- In general, it’s much easier to transfer laterally within an organization that already knows you than to attempt to enter into a different company in a brand new role. Your existing company knows your skills, your work ethic, and your impact inside the organization. They will have a much easier time imagining you within a new role. You can also pre-empt any open headcount within an organization if they know you're looking. That's impossible to do when you're on the outside of a company.
- Articulate what you want and why to your manager (and eventually whoever is responsible for the Product org, too). Your manager should be there to support your current and long-term growth, whether that’s inside the company or not. Managers are humans too, and they want to do a good job helping you get to where you want to go. But how are they supposed to help if they don’t know what you want? If you have a supportive relationship with your manager, a good starting point is to share where you see yourself going, why, and what kind of support you’re looking for from them. If you’ve done your homework to understand the skills required for the PM job, you can then present a clear map of how you already have those skills, or highlight which ones you want to work on to set yourself up for being able to make the pivot if a position becomes available.
- Recognize that internal changes take time. The more you can set yourself up for a shift over quarters rather than weeks, the better for everyone. When there are fewer surprises for everyone, the better.
There are, of course, other ways to move into Product, but your mileage may vary:
- There’s the now-seemingly-traditional path of getting an MBA, getting a summer internship, and then hoping for a full time offer. I know plenty of PMs who have done this, but I honestly think it’s an extremely inaccessible option for most people. First of all, business school is super expensive and requires you to take two years away from an operator role. Secondly, organizations are still really biased! If you don’t go to a top 5 business school, it’s easy to be at the bottom of the pile (ugh!). Again, totally inaccessible.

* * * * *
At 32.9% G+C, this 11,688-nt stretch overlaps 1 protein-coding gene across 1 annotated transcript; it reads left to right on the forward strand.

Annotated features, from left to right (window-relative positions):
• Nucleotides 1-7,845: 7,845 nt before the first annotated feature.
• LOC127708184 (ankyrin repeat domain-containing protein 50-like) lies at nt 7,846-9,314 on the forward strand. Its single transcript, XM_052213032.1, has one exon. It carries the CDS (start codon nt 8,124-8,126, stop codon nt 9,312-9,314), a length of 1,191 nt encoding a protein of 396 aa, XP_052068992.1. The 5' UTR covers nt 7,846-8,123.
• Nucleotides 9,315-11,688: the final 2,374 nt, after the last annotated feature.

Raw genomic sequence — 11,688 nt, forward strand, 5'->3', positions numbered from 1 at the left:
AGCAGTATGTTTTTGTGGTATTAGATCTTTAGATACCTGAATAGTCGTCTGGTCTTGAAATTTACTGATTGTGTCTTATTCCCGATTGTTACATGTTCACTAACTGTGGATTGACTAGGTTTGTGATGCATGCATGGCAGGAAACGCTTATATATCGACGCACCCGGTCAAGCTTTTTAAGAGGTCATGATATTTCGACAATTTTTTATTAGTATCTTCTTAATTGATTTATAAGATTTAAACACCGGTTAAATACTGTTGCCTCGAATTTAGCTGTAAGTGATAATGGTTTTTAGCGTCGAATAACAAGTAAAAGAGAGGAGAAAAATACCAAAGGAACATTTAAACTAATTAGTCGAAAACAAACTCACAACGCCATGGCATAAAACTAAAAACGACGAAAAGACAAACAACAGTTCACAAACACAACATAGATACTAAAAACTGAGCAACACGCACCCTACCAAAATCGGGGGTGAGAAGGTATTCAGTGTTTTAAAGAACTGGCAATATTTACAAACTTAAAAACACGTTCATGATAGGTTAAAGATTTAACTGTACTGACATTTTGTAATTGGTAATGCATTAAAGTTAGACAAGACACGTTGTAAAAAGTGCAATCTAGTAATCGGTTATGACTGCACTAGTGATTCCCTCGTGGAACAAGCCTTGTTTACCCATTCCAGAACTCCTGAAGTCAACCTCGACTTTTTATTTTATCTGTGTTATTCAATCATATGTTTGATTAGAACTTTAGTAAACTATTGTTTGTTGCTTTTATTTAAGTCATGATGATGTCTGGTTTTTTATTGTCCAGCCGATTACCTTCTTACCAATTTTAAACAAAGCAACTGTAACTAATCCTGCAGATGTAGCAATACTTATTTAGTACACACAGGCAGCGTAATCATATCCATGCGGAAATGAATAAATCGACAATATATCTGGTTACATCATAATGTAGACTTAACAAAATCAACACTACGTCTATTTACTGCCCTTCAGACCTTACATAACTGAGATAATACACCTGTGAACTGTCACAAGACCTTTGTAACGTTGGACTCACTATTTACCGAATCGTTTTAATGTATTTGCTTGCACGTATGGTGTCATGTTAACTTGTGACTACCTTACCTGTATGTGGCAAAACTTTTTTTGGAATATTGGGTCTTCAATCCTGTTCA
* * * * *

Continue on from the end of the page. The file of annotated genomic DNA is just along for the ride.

- There are courses, like through Product School, General Assembly, and Reforge. But my experience is that there’s a bias amongst hiring managers for people who have done the job in a real context before because companies are not courses. Courses rarely give you the sandbox to have to navigate the interpersonal and leadership demands of PMing, yet those two competencies are high determiners for PM success.
Stay focused on your lane
Let’s sum it up:
- Focus on the things that are in your control. Really get clear on not only why you want to PM, but what kind of PM role you’re looking for and what your current skill gaps are for that role.
- Don’t keep it a secret — tell people you know who can help you move that you’re trying to make the transition. Your manager is included in this, but don’t spring it on them and expect an immediate change. They hired you to do a different role, and unless they’re really supportive…it’s actually not in their best interest to have you leave their team! In turn, you need to get really clear on your hope and goal, but also your asks from them. Are you hoping for support on a specific skill? Are you hoping they can help advocate for you internally? Think of the best case scenario you’re looking for, and work back from there.
- You’ll likely have more success moving laterally than getting a brand new gig somewhere else. Teams that already know you and your work already have a baseline of trust! It’s actually usually cheaper for them to hire from within for an open role rather than have to build a pipeline and interview from scratch. Think about what it would be like to be a PM at your current company, and make the case for it.
- Remember, change takes time. Slow and steady until you’ve got the skills, and then it’s all about finding the opportunities to showcase them.